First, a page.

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  16. M. M. Agrawal (1988). Sartre on Pre-Reflective Consciousness. Journal of Indian Council of Philosophical Research (September-December) 121 (September-December):121-127.
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  17. Jove Aguas (2007). The Incompatibility of God's Existence with Human Freedom: Sartre's Existential Atheism. Philosophia 36 (1).
    This paper deals with atheism, Sartre's notion of absolute freedom and Jean-Paul Sartre's claim of the irreconcilability of human freedom with God’s existence. For Sartre, man to be truly human must continuously create his own essence and continuously assert himself. Man can achieve this because he is absolutely free; the affirmation of God would undermine the exigencies of man's freedom and creativity. The question on the impossibility of the coexistence between the affirmation of God's existence and the recognition of human (...)
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  18. Tofig Ahmadov (2008). Svasamvittih/Svasamvedana In the Light of Sartre's Philosophy. Proceedings of the Xxii World Congress of Philosophy 8:55-61.
    Sartre posited a (nondual), nonreflexive, nonthetic, nonpositional awareness which makes all consciousness possible, and which underlies dualistic, thetic, positional consciousness of object. Though his description assumes dualistic, thetic, positional consciousness of object to be inherent in nondual, nonreflexive,nonthetic, nonpositional awareness and hence to be ineradicable, with some modifications it can explain the view of rdzogs-chen that the sems-sde series of teachings illustrate in nonphilosophical terms with the example of the primordial mirror in which both dualistic consciousness and its objects manifest (...)
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  19. Kevin Aho (2014). Existentialism: An Introduction. Polity.
    The book covers secular thinkers such as Heidegger, Merleau-Ponty, Nietzsche, Sartre, Camus, and Beauvoir as well as religious authors, such as Buber, Dostoevsky, Marcel, and Kierkegaard.
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  20. R. M. Albérès (1964). Jean-Paul Sartre. Éditions Universitaires.
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  21. Anthony C. Alessandrini (2011). Toute Décolonisation Est Une Réussite: Les Damnés de la Terre and the African Spring. Journal of French and Francophone Philosophy 19 (1):11-22.
    I’m certainly not alone in noting that the year 2011 brings, for those of us who are students of the work of Frantz Fanon, two different anniversaries. This year marks the fiftieth anniversary of the publication of Les damnés de la terre , Fanon’s final book and, for many, his most lasting achievement. But it also marks the fiftieth anniversary of Fanon’s death: he died, tragically young, on December 6, 1961, not long after the book’s publication. It is no exaggeration (...)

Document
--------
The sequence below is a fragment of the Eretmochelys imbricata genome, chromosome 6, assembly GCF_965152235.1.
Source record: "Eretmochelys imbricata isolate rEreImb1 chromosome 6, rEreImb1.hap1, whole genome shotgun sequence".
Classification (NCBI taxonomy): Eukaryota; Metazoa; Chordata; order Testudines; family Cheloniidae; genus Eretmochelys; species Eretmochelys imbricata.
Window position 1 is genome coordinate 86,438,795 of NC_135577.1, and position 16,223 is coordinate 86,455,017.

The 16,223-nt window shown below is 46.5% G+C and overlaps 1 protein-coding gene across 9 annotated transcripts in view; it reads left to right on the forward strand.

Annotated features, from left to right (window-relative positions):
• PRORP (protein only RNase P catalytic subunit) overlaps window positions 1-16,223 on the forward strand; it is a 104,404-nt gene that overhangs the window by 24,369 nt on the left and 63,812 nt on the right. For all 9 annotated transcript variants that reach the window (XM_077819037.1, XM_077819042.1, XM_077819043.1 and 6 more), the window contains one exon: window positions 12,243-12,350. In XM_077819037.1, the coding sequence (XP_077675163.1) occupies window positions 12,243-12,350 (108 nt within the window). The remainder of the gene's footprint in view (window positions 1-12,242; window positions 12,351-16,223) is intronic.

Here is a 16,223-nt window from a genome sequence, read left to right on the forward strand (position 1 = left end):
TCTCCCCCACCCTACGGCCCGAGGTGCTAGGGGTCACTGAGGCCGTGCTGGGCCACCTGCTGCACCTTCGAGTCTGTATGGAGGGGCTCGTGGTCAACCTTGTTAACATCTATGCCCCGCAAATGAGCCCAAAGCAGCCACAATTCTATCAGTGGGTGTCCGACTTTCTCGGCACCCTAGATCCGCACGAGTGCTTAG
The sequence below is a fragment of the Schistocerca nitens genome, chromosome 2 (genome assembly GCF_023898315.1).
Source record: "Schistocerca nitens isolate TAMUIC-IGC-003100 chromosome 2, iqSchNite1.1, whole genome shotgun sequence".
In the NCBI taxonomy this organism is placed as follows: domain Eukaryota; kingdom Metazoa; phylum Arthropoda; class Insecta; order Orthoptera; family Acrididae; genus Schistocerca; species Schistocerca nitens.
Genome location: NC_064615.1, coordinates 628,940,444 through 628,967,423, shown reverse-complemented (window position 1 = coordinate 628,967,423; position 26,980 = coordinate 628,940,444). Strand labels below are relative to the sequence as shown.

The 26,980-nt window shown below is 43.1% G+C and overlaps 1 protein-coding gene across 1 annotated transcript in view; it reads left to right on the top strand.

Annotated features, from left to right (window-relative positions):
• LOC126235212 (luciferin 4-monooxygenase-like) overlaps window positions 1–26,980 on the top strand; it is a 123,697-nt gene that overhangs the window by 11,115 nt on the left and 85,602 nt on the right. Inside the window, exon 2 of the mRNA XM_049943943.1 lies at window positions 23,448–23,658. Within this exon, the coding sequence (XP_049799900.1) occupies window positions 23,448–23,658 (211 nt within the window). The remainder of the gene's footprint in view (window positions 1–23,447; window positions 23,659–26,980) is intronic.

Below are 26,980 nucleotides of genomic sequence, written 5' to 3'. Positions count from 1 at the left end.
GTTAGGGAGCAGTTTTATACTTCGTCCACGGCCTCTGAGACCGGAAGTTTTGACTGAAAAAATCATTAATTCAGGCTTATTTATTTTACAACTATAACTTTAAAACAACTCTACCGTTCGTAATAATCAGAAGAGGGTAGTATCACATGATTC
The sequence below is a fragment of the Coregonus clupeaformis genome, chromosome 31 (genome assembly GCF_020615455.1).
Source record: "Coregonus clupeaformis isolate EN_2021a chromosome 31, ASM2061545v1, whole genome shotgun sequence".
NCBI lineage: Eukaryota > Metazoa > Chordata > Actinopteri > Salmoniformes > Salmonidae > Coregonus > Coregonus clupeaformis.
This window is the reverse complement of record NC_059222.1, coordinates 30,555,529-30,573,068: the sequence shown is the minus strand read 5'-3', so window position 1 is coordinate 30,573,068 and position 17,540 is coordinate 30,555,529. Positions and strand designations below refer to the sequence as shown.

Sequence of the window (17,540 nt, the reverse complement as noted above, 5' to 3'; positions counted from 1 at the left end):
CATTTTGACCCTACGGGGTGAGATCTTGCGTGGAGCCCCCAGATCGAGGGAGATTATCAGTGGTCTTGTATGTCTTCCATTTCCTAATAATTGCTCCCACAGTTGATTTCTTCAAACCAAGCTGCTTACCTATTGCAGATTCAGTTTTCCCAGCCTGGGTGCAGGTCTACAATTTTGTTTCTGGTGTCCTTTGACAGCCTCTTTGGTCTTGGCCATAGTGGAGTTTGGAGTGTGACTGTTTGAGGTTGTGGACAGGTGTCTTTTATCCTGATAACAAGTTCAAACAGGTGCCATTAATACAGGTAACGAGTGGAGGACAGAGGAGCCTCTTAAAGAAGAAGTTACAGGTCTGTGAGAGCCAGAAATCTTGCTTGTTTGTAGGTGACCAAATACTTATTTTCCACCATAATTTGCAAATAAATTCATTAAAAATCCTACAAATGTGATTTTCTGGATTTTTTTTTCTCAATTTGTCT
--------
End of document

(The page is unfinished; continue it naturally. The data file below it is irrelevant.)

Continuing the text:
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  22. Ian W. Alexander & Hans Heinz Holz (1953). Jean Paul Sartre. Darstellung Und Kritik Seiner Philosophie. Philosophical Quarterly 3 (13):369.
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  23. Wilfried Allaerts (1997). The Self and its Biological Function: Contrasts Between Popper and Sartre. Logique Et Analyse 40:189-214.
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  24. George Allan (1979). Sartre's Constriction of the Marxist Dialectic. Review of Metaphysics 33 (1):87 - 108.
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  25. Matthew C. Ally (2012). Reading Catalano's Reading Sartre. Sartre Studies International 17 (2):81-88.
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  26. Matthew C. Ally (2011). Sartre's Integrative Method: Description, Dialectics, and Praxis. Sartre Studies International 16 (2):48-74.
    This essay revisits the question of Sartre's method with particular emphasis on the posthumously published Notebooks for an Ethics , Critique of Dialectical Reason ( Volume II ), and “Morale et histoire.” I argue that Sartre's method—an ever-evolving though never seamless blend of phenomenological description, dialectical analysis, and logical inference—is at once the seed and fruit of his mature ontology of praxis. Free organic praxis, what Sartre more than once calls “the human act,” is neither closed nor integral, but is (...)
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  27. Matthew C. Ally (2003). Sartre's Wagers - Humanism, Solidarity, Liberation. Sartre Studies International 9 (2):68-76.
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  28. Matthew C. Ally (2000). Normative Inertia, Historical Momentum and Moral Invention. Sartre Studies International 6 (1):105-115.
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  29. Matthew C. Ally (1999). Resistance and Resilience Beyond Rambouillet: A Sartrean Humanitarian Intervention. Radical Philosophy Review 2 (1):21-30.
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  30. Matthew Carl Ally (2001). From Morality to Freedom: Moral Anthropology and Metaethics in Jean-Paul Sartre's "Morale Et Histoire". Dissertation, Temple University